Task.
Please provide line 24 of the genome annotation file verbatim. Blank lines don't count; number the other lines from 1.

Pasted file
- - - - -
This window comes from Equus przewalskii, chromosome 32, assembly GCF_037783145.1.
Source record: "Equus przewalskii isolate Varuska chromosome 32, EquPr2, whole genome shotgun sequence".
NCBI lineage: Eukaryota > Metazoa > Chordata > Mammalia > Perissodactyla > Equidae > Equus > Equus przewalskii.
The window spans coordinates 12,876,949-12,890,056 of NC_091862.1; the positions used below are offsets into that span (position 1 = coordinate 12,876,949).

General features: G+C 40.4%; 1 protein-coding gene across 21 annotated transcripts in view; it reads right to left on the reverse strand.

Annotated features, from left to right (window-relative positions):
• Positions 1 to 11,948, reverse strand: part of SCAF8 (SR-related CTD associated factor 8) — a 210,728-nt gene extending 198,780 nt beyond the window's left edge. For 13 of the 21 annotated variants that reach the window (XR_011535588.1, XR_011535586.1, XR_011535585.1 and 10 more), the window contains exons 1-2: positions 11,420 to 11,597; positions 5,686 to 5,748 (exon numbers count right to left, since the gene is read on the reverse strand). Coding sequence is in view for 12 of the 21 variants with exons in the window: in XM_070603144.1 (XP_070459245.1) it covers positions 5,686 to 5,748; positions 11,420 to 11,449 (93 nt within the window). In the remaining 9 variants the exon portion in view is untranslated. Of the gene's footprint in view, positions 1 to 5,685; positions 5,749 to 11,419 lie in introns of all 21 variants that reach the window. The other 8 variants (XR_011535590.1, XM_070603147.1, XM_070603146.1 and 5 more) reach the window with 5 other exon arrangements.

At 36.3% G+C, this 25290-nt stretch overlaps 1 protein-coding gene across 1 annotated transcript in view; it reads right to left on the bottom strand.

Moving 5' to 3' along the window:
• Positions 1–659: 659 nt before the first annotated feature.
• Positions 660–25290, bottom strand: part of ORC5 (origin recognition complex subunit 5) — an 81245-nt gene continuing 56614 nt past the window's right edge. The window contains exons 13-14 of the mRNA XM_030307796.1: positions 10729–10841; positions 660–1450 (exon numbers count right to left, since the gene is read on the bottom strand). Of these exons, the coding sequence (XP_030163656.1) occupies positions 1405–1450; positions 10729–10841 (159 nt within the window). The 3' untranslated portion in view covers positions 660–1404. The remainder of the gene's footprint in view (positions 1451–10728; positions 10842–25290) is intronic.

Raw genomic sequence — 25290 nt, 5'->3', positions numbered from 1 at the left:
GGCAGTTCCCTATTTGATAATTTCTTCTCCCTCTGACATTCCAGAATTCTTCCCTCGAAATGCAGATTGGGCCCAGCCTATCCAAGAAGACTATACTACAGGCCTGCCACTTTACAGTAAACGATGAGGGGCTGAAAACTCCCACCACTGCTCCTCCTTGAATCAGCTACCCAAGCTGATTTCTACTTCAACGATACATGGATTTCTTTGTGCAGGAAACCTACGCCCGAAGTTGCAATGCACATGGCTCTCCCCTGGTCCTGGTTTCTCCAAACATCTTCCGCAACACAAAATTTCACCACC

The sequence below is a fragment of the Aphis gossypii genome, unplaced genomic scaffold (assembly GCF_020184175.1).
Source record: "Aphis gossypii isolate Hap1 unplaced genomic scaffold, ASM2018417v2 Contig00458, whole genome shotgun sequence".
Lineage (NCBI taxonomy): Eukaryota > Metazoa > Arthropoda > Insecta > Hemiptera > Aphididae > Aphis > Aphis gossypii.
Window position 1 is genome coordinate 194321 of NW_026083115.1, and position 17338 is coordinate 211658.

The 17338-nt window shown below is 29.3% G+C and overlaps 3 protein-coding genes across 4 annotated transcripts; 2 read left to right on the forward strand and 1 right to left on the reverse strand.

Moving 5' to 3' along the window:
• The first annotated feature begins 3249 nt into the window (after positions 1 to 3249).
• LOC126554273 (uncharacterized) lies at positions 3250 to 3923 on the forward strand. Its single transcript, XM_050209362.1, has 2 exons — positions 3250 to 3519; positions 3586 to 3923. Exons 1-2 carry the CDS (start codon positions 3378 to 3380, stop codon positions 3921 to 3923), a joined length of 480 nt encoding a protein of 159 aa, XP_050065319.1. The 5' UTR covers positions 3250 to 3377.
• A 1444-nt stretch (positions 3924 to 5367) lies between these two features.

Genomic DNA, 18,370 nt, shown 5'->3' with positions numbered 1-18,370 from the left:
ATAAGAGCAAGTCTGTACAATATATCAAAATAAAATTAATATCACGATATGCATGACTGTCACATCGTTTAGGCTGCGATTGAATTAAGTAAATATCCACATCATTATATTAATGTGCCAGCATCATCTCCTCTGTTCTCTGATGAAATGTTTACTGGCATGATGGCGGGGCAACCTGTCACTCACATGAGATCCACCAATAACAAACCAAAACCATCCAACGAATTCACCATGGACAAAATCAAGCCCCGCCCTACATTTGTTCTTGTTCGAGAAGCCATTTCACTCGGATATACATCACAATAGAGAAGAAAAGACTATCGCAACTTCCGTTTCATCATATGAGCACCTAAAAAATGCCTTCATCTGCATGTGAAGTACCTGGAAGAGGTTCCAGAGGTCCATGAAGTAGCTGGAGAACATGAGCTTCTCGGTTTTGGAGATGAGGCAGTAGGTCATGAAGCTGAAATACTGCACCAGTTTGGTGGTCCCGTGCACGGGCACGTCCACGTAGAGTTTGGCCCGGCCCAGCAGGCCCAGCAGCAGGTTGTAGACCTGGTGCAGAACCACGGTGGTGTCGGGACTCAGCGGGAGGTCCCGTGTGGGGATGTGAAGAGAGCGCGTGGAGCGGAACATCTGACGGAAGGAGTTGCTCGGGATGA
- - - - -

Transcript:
ATAAGAGCAAGTCTGTACAATATATCAAAATAAAATTAATATCACGATATGCATGACTGTCACATCGTTTAGGCTGCGATTGAATTAAGTAAATATCCACATCATTATATTAATGTGCCAGCATCATCTCCTCTGTTCTCTGATGAAATGTTTACTGGCATGATGGCGGGGCAACCTGTCACTCACATGAGATCCACCAATAACAAACCAAAACCATCCAACGAATTCACCATGGACAAAATCAAGCCCCGCCCTACATTTGTTCTTGTTCGAGAAGCCATTTCACTCGGATATACATCACAATAGAGAAGAAAAGACTATCGCAACTTCCGTTTCATCATATGAGCACCTAAAAAATGCCTTCATCTGCATGTGAAGTACCTGGAAGAGGTTCCAGAGGTCCATGAAGTAGCTGGAGAACATGAGCTTCTCGGTTTTGGAGATGAGGCAGTAGGTCATGAAGCTGAAATACTGCACCAGTTTGGTGGTCCCGTGCACGGGCACGTCCACGTAGAGTTTGGCCCGGCCCAGCAGGCCCAGCAGCAGGTTGTAGACCTGGTGCAGAACCACGGTGGTGTCGGGACTCAGCGGGAGGTCCCGTGTGGGGATGTGAAGAGAGCGCGTGGAGCGGAACATCTGACGGAAGGAGTTGCTCGGGATGA